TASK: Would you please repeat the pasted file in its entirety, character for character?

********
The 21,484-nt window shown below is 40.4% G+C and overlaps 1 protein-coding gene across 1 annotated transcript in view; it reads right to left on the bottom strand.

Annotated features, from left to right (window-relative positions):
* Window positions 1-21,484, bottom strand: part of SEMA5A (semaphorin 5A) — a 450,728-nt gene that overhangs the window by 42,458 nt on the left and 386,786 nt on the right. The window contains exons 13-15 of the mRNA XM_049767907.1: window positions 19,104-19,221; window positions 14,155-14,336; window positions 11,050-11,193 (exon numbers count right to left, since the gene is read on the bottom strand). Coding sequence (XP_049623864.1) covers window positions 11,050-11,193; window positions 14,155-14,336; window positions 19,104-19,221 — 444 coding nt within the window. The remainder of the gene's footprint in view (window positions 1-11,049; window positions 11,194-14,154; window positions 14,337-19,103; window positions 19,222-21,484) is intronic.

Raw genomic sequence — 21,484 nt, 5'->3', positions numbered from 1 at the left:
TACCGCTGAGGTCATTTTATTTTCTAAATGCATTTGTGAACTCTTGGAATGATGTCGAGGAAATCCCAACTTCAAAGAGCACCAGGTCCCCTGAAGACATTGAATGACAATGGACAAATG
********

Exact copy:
The 21,484-nt window shown below is 40.4% G+C and overlaps 1 protein-coding gene across 1 annotated transcript in view; it reads right to left on the bottom strand.

Annotated features, from left to right (window-relative positions):
* Window positions 1-21,484, bottom strand: part of SEMA5A (semaphorin 5A) — a 450,728-nt gene that overhangs the window by 42,458 nt on the left and 386,786 nt on the right. The window contains exons 13-15 of the mRNA XM_049767907.1: window positions 19,104-19,221; window positions 14,155-14,336; window positions 11,050-11,193 (exon numbers count right to left, since the gene is read on the bottom strand). Coding sequence (XP_049623864.1) covers window positions 11,050-11,193; window positions 14,155-14,336; window positions 19,104-19,221 — 444 coding nt within the window. The remainder of the gene's footprint in view (window positions 1-11,049; window positions 11,194-14,154; window positions 14,337-19,103; window positions 19,222-21,484) is intronic.

Raw genomic sequence — 21,484 nt, 5'->3', positions numbered from 1 at the left:
TACCGCTGAGGTCATTTTATTTTCTAAATGCATTTGTGAACTCTTGGAATGATGTCGAGGAAATCCCAACTTCAAAGAGCACCAGGTCCCCTGAAGACATTGAATGACAATGGACAAATG